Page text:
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'it' and 'there' as dummy subjects

Level: beginner

English clauses always have a subject:

His father has just retired. > He was a teacher. (NOT Was a teacher.)
I'm waiting for my wife.She is late. (NOT Is late.)

... except for the imperative:

Go away.
Play it again, please.


If there is no other subject, we use there to talk about:

  • where or when something is:

There's an interesting book on the shelf.
There'll be an eclipse of the moon tonight.

  • a number or amount:

There is plenty of bread left.
There were twenty people at the meeting.

  • something existing or happening:

There's a small problem.
There was a nasty fight.


We use it to talk about:

  • times and dates:              

It's nearly one o'clock.
It's my birthday.

  • the weather:

It's raining.
It's a lovely day.
It was getting cold.

We use it with the verb be and an –ing form or to-infinitive to express opinions:

It's great living here.
It's nice to meet you.

Subjects of sentences


it and there as dummy subjects 1


it and there as dummy subjects 2



This site really helps me lot to improve my grammar... And i have framed some sentence... It's raining continuously for four days. & They say there will be continuous rain for next four days. Whether they above are right?

Hello rajesh devendran
I'm very glad to hear that our pages have been helping you improve your grammar! Your second sentence is correct. In the first one, we would use the present perfect continuous tense instead of the present continuous: 'It has been raining continuously for four days.' This is because the rain began in the past and continues in the present.
You can read more about the present perfect on:
All the best
The LearnEnglish Team

Hello suresh

Both can be correct. 'there' is more general and 'in there' is more specific in that it refers to an enclosed space. 'there' can also refer to an enclosed space, but since it can refer to others as well, it is not as specific.

All the best


The LearnEnglish Team

It is important for them to be there. Does this mean the same as "It is important that they be there", that is, them being there is important, or Does this mean them being there is important to them?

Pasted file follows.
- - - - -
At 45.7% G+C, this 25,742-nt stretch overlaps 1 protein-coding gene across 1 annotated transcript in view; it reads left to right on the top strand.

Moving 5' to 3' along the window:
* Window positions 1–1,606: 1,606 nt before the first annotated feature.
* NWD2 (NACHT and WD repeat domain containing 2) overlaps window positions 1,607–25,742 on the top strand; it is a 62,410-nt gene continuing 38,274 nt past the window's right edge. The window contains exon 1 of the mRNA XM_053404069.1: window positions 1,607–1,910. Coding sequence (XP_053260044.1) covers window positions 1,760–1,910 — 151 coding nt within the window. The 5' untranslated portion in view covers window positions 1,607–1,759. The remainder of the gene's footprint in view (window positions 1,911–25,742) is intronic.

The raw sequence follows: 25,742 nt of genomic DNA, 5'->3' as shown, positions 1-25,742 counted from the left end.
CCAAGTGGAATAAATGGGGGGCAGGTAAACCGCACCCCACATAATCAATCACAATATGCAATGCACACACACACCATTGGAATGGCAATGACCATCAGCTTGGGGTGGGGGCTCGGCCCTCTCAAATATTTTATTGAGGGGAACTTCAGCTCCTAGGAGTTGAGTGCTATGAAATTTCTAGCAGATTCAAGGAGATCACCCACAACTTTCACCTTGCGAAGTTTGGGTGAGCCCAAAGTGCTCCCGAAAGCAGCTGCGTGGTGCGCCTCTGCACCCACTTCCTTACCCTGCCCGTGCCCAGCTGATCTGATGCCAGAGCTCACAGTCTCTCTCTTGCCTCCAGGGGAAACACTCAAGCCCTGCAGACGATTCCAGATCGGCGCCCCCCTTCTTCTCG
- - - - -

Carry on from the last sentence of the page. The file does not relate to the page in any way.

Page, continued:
It is unacceptable for them to do that. Does this mean them doing that action is unacceptable, or doing that action is unacceptable to them?

Hello sam61

In general -- in other words, unless the context indicates otherwise -- the sentences would mean the same thing and would indicate the perspective of the person who wrote or spoke them. If you wanted to talk about it being important for 'them', i.e. that those people consider it important, you could say, for example, 'For them, it is important to be there'. But even in this case, I would want to emphasise this with another statement clarifying exactly who it is important for (e.g. 'For the parents of very young children, it is important for them to witness their child's first step.').

I would say the same thing about the second pair of sentences you ask about.

All the best


The LearnEnglish Team

When we talk about people and there is more than 1 person, and we point them for a first time, is this forms correct?

Look. There are twins over ther!
Look. There are Johnsons!

Hi Iwona_Z,

If you want to point out twins to the person you are speaking to, I'd suggest something like 'Look at those twins over there!' or 'Look at the Johnson twins over there!'

All the best,
The LearnEnglish Team

Please i bit confuse, which of these sentence is correct

Who is there? Is me.
Whose is talking over there? I think is Charles.

Who is there? It's me.
Whose is talking over there? I think it's Charles.


Hello iphie,

The second pair of examples (with 'it') are correct. Verbs in English sentences generally require subjects and the examples of 'it' in those examples are the subjects.



The LearnEnglish Team

Thank you very much. I appreciate